Immigration and Refugees
Quakers believe that the testimony to equality should determine our treatment of migrants and asylum seekers. They also recognise that firstly war and secondly economic inequality are the primary factors depriving people of the capacity to earn a living wage in their own countries and driving refugees from their homes.
As Michael Bartlet, the parliamentary liaison officer for Quakers in Britain, wrote in the Guardian newspaper:
“Refugees are the human face of international injustice. They are the place – in this country – where we see the real impact of inequality: armed conflict, the inability of failed states to provide a secure home for their citizens, and abusive governments. The impact of climate change adds a further dimension in increasing pressure on land and resources. “
Quaker concern for refugees rose first out of their wartime relief work. The Friends War Victims Relief Committee (later the Friends Relief Service) was first set up during the Franco-Prussian War (1870-3) and operated in South Africa during the Boer War (1899-1902). Along with the American Friends Service Committee (AFSC), they ran refugee camps in Southern France during the Spanish Civil War (1936-9) and from 1940 to 1948 operated in Great Britain, France, The Netherlands, Greece, Germany, Austria, and Poland. In these and many other examples, Quakers worked on the principle of providing help equally to all sides.
The Germany Emergency Committee (later Friends Committee for Refugees and Aliens) was set up in 1933. In 1938 they played a key part in organising the Kindertransport, rescuing 10,000 children who might otherwise have died in concentration camps.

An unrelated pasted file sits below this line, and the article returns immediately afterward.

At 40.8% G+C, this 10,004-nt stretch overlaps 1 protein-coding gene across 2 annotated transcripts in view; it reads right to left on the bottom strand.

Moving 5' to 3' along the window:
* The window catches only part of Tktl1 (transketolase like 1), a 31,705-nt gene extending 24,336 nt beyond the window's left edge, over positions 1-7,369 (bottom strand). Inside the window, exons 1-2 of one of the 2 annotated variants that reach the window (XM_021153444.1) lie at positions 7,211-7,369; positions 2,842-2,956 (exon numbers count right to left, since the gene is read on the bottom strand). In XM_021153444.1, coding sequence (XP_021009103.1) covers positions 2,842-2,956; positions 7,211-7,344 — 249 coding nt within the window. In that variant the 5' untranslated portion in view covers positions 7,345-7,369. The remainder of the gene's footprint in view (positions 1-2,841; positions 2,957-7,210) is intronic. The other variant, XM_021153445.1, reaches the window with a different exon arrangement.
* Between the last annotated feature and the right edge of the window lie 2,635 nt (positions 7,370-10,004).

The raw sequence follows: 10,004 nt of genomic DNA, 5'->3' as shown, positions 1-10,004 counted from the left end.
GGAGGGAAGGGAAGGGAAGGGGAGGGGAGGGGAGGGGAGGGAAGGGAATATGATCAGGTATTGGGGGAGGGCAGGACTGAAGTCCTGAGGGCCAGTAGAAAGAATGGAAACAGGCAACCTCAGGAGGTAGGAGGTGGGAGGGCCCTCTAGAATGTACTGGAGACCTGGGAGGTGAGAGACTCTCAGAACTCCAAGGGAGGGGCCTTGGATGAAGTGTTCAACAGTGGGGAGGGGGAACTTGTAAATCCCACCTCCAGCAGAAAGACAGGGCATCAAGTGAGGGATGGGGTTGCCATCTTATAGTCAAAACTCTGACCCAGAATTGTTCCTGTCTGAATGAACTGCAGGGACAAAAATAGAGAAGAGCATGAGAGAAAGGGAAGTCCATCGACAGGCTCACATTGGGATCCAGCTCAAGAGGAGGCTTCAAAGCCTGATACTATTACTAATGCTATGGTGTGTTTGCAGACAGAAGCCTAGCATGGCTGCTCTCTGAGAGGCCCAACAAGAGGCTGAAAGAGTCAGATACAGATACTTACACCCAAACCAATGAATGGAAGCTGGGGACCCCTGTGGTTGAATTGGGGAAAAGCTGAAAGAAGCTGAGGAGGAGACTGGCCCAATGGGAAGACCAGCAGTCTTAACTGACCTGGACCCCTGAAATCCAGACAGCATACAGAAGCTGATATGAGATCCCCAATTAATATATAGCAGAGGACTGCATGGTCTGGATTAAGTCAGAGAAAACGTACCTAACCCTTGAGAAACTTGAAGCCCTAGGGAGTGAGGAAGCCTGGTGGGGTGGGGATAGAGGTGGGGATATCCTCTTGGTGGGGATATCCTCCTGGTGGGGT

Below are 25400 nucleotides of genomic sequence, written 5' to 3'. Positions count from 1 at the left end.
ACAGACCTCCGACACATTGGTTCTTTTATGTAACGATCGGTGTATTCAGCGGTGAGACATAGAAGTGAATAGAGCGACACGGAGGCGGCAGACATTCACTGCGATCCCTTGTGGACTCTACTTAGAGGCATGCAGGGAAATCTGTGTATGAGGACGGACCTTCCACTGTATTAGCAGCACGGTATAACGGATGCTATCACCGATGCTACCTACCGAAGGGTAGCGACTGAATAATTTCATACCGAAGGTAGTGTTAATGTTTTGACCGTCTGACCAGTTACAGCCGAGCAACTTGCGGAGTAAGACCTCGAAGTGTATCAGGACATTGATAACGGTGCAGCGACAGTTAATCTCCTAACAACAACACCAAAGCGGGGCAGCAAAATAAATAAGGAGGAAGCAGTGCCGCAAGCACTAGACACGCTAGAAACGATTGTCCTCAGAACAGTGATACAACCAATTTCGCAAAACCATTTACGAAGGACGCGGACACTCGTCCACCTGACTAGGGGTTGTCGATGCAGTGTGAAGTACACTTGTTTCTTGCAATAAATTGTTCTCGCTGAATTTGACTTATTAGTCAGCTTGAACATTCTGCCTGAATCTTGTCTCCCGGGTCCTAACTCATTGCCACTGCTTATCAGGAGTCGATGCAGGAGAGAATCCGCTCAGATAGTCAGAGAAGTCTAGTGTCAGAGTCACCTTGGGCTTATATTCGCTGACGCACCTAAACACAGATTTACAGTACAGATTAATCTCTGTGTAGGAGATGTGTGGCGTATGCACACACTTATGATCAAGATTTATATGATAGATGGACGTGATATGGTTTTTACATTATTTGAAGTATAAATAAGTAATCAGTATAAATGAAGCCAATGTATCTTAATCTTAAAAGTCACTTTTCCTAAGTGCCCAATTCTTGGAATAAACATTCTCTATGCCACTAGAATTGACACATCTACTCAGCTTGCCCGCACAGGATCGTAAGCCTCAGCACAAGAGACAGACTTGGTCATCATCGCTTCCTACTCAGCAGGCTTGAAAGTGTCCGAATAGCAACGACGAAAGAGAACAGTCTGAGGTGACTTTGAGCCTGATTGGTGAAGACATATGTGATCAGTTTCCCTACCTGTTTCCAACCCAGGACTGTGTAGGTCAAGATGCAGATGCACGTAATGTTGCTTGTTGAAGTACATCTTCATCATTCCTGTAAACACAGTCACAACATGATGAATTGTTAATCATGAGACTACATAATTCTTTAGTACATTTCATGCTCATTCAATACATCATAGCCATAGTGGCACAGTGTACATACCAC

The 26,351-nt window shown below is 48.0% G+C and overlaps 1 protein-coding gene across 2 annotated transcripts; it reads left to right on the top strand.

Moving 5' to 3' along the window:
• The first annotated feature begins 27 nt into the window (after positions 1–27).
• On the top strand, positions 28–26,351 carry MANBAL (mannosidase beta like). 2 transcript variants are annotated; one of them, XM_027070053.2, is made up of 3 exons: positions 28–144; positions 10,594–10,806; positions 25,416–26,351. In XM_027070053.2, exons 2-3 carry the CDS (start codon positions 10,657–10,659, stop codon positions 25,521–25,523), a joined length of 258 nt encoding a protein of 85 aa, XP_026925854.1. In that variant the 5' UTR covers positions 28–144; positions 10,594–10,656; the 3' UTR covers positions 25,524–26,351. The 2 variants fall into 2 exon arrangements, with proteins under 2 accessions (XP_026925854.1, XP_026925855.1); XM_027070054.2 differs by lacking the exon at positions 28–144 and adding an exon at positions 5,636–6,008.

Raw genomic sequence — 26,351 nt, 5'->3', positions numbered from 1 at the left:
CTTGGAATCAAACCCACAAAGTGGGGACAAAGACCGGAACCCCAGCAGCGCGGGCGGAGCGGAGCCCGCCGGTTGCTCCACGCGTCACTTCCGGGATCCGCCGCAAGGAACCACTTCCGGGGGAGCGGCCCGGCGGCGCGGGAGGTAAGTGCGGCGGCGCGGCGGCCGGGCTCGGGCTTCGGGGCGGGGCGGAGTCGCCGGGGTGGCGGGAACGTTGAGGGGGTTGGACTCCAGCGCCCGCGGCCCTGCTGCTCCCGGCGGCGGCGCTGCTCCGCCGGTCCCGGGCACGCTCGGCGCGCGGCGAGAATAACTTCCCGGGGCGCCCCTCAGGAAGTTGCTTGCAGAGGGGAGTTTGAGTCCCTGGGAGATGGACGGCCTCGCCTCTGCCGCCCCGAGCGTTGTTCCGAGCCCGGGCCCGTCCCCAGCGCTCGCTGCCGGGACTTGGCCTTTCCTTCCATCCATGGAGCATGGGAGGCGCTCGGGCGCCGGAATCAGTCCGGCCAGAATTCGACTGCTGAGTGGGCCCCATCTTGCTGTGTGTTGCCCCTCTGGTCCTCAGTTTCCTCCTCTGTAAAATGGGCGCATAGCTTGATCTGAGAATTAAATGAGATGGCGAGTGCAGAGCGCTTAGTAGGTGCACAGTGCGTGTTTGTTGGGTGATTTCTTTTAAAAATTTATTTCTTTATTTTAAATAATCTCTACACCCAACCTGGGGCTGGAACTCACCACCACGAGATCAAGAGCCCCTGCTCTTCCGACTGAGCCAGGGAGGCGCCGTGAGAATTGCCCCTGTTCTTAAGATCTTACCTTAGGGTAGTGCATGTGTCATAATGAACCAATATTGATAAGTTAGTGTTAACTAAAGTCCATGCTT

When war broke out in 1939, Friends became concerned about the 60,000 Jewish refugees in Britain. Some were destitute, some were classified as enemy aliens and confined; all were in need of support and care. Bloomsbury House set up training schemes that would help refugees qualify for jobs often very menial. By the end of the war 95% of refugees were self-supporting.
In 1942, the AFSC were one of the only groups in the US to publicly support the 120,000 Japanese Americans forced to leave their homes on the West Coast and detained in camps across the US. The AFSC led the Japanese American Student Relocation Council that helped more than 3,600 students out of the camps and back into American Universities. In Canada, Quakers also worked with United, Anglican and Catholic churches to help Japanese detainees.
In the 1940s and 50s, the AFSC worked to resettle refugees during the partition of India and on the Gaza Strip following the Arab-Israeli war in 1948.
Quaker and civil rights activist, Bayard Rustin, spoke out in support of Vietnamese and Haitian refugees to the US in the 1970s. As a representative of the International Rescue Committee, he visited refugee camps in Thailand, Somalia, Pakistan and Puerto Rico. He wrote:
“If our government lacks compassion for these dispossessed human beings, it is difficult to believe that the same government can have much compassion for America’s black minority, or for America’s poor.”
In the 1980s, Quakers helped to found the Sanctuary Movement , which helped Salvadoran and other refugees fleeing conflict in Central America.
In Kenya, after the post-election violence in 2007, many people fled their homes to live in temporary camps. The Kenya Friends Church Peace Team provided some immediate help and later enabled many refugees to return home.
Today, Quakers in Britain, Canada, the US, Australia and New Zealand are lobbying their governments to ensure that policies towards immigrants and refugees are based on a respect for human rights.
Since 2006, the Quaker Asylum and Refugee Network has worked in the UK to change the way that Refugees and Asylum Seekers are treated, to ensure that justice and compassion are the guiding principles. They campaign against the detention of children, against indefinite detention, and against the use of forced removals.
The AFSC’s web page on immigration justice states: “Humane immigration policy must include a fair path for undocumented workers to gain permanent residence status. It also must be coupled with economic and trade policies that permit working people to earn a living wage in their home countries, foster an authentic commitment to demilitarization, and lead to the peaceful resolution of internal and international conflicts.”